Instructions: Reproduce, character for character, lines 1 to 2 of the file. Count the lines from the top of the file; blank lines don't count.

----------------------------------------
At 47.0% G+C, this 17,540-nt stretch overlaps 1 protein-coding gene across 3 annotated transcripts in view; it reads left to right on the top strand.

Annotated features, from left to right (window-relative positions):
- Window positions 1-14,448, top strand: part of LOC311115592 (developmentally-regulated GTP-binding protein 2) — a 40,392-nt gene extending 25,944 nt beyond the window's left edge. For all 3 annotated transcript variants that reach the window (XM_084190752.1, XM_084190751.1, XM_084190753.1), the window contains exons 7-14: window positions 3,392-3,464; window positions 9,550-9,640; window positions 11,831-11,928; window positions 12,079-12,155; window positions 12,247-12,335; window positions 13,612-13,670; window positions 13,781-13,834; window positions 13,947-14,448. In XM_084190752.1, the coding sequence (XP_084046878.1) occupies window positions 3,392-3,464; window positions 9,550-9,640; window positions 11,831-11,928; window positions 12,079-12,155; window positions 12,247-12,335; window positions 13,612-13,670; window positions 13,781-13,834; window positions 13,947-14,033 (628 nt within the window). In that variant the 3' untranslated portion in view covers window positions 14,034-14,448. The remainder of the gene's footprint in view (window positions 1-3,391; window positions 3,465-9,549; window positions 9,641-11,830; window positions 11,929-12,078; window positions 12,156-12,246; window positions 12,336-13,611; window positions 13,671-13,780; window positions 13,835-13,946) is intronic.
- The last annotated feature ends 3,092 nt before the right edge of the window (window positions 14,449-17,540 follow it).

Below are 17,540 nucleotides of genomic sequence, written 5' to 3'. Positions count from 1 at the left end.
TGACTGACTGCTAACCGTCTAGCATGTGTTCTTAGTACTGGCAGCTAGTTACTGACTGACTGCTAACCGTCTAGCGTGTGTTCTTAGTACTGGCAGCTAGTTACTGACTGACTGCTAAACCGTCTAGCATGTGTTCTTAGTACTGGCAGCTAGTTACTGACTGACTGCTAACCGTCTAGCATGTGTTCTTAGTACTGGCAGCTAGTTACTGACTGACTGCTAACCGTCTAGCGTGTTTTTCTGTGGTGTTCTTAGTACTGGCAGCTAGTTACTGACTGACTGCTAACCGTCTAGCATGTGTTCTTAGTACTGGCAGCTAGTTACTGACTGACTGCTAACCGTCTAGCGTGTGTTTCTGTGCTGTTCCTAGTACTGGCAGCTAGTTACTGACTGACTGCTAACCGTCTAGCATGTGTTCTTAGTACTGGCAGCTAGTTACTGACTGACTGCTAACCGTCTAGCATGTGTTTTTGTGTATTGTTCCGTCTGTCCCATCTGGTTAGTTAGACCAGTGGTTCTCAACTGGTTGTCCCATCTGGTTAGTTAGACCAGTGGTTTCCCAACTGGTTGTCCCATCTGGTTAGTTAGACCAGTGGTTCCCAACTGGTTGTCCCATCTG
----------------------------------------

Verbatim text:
At 47.0% G+C, this 17,540-nt stretch overlaps 1 protein-coding gene across 3 annotated transcripts in view; it reads left to right on the top strand.

Annotated features, from left to right (window-relative positions):